On the third day of our hunt, in the early morning, we spotted this male gemsbok bedded in the dew on a slope of land overlooking an old impoundment. To shoot him we stalked through the brush on a ridge opposite from where he lay until we reached a small clearing. I was using a
as my shooting sticks, and after we set them up and I settled into position M'stele, our tracker, clapped his hands to startle the animal to its feet. The gemsbok ran a few yards up the hill, then stopped, quartering away, to look back for the source of the sound. My bullet took him behind the shoulder and exited halfway up his neck, clipping his lungs and his spine.
Last spring I spent 10 days hunting for 10 animals in South Africa’s East Cape region. The hunt was arranged by Cabela’s Outdoor Adventures (you can find out more about the hunts they offer, and book one of your own, by clicking this link to their top-notch African hunting safari page). It was a package deal offered in partnership with a South African outfit called Frontier Safaris — the package allowed a duiker, a warthog, an impala, a blesbok, a gemsbok, two species of springbok, a bushbok, a wildebeest, and a kudu. The story of the kudu hunt appeared in the November 2009 issue of the magazine ( you can read it here). This gallery of more photos from the trip is a companion to that piece.
My professional hunter (South African for “guide”) was Alan Schenk. On the first morning after I arrived we spotted a herd of impala grazing in a field dotted with large acacia bushes. We used the bushes as cover and crouch-walked to within 200 yards of the herd. This ram was standing guard and spotted us just as I pulled the trigger.
On the third day of our hunt, in the early morning, we spotted this male gemsbok bedded in the dew on a slope of land overlooking an old impoundment. To shoot him we stalked through the brush on a ridge opposite from where he lay until we reached a small clearing. I was using a BOG Pod as my shooting sticks, and after we set them up and I settled into position M’stele, our tracker, clapped his hands to startle the animal to its feet. The gemsbok ran a few yards up the hill, then stopped, quartering away, to look back for the source of the sound. My bullet took him behind the shoulder and exited halfway up his neck, clipping his lungs and his spine.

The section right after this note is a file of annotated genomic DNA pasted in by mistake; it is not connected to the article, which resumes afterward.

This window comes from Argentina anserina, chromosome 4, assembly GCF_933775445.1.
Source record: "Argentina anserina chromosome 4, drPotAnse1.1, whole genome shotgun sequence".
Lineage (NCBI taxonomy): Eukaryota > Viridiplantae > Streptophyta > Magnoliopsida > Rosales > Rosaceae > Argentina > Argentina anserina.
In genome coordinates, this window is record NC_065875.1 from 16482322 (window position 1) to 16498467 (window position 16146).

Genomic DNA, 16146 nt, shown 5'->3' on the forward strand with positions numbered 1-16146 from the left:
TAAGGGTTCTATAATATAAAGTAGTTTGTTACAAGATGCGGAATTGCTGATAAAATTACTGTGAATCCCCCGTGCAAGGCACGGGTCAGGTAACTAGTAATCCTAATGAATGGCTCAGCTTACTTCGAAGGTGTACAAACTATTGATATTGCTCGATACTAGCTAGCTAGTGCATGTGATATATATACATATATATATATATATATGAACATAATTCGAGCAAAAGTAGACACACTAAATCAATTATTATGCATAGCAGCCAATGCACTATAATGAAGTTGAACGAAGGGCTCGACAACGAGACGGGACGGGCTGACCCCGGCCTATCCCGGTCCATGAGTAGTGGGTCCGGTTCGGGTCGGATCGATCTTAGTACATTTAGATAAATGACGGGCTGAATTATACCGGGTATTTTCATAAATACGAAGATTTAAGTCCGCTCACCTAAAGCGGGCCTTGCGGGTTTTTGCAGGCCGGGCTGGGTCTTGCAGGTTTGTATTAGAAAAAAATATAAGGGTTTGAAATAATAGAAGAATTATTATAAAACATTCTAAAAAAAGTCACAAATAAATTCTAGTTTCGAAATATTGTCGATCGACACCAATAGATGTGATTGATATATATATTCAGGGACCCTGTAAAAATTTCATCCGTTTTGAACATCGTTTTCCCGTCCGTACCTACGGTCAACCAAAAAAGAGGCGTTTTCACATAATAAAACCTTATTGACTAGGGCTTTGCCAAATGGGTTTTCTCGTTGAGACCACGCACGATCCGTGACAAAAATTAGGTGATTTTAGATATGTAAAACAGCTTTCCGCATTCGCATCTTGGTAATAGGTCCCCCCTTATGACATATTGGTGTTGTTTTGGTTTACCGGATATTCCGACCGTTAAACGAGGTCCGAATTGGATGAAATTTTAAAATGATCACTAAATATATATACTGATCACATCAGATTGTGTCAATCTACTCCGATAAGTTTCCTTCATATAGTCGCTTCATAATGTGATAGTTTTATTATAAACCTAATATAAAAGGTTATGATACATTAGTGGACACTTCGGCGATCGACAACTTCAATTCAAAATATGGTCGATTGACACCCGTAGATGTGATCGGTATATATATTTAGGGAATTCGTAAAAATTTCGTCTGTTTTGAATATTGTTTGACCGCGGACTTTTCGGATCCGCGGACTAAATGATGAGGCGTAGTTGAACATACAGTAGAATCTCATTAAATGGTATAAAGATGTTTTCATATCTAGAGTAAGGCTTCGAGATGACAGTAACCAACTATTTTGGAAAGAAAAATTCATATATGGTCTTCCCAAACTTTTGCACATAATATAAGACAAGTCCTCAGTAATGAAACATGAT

This is a blesbok. Blesbok run in herds and so can be hard to approach — if one spots you the whole herd will spook. This ram, though, was standing guard on top of a ridge with his herd on the west-facing side of the slope below him. We were able to approach him up the east-facing side, with the sun behind us, on the fourth morning of the trip. I shot him from a sitting position, camouflaged by a scruff of grass at the edge of a game trail, from 250 yards away.
This small antelope is a duiker (which means diver in Afrikaans, one of the languages they speak in South Africa). It is a full-grown male. Schenk and I had been trying to stalk a family of warthogs — our eyes on a large boar with wide tusks and a cinammon-colored mane — when the wind shifted and they spooked. As we were hiking back to the truck I saw this little ram standing in a clearing about 150 yards away.